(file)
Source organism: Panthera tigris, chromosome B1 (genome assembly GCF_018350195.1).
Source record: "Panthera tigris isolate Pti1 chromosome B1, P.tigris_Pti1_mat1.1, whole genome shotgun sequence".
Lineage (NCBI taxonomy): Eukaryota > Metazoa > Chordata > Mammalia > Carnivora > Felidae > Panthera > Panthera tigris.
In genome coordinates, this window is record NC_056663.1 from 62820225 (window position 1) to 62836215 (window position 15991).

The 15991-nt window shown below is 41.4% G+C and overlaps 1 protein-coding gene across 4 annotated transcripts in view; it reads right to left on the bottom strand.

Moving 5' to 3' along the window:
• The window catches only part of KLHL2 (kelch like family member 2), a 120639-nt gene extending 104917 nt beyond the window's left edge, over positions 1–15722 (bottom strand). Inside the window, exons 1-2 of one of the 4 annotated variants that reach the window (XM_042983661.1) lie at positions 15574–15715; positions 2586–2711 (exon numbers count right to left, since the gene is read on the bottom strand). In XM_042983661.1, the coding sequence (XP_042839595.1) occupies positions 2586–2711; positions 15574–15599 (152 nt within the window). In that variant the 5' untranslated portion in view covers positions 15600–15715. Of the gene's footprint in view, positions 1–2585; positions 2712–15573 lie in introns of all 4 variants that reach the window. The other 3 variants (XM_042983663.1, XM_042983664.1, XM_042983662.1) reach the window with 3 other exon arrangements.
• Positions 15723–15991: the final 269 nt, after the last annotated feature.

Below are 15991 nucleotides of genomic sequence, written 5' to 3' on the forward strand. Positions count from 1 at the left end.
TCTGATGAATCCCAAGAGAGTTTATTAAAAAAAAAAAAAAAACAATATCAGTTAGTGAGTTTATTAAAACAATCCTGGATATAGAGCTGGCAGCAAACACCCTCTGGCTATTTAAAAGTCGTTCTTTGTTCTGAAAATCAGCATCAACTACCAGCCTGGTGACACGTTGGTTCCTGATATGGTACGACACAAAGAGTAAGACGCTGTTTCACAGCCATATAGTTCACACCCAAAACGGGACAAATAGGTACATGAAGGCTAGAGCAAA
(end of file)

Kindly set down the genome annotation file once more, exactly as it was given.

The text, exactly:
Source organism: Panthera tigris, chromosome B1 (genome assembly GCF_018350195.1).
Source record: "Panthera tigris isolate Pti1 chromosome B1, P.tigris_Pti1_mat1.1, whole genome shotgun sequence".
Lineage (NCBI taxonomy): Eukaryota > Metazoa > Chordata > Mammalia > Carnivora > Felidae > Panthera > Panthera tigris.
In genome coordinates, this window is record NC_056663.1 from 62820225 (window position 1) to 62836215 (window position 15991).

The 15991-nt window shown below is 41.4% G+C and overlaps 1 protein-coding gene across 4 annotated transcripts in view; it reads right to left on the bottom strand.

Moving 5' to 3' along the window:
• The window catches only part of KLHL2 (kelch like family member 2), a 120639-nt gene extending 104917 nt beyond the window's left edge, over positions 1–15722 (bottom strand). Inside the window, exons 1-2 of one of the 4 annotated variants that reach the window (XM_042983661.1) lie at positions 15574–15715; positions 2586–2711 (exon numbers count right to left, since the gene is read on the bottom strand). In XM_042983661.1, the coding sequence (XP_042839595.1) occupies positions 2586–2711; positions 15574–15599 (152 nt within the window). In that variant the 5' untranslated portion in view covers positions 15600–15715. Of the gene's footprint in view, positions 1–2585; positions 2712–15573 lie in introns of all 4 variants that reach the window. The other 3 variants (XM_042983663.1, XM_042983664.1, XM_042983662.1) reach the window with 3 other exon arrangements.
• Positions 15723–15991: the final 269 nt, after the last annotated feature.

Below are 15991 nucleotides of genomic sequence, written 5' to 3' on the forward strand. Positions count from 1 at the left end.
TCTGATGAATCCCAAGAGAGTTTATTAAAAAAAAAAAAAAAACAATATCAGTTAGTGAGTTTATTAAAACAATCCTGGATATAGAGCTGGCAGCAAACACCCTCTGGCTATTTAAAAGTCGTTCTTTGTTCTGAAAATCAGCATCAACTACCAGCCTGGTGACACGTTGGTTCCTGATATGGTACGACACAAAGAGTAAGACGCTGTTTCACAGCCATATAGTTCACACCCAAAACGGGACAAATAGGTACATGAAGGCTAGAGCAAA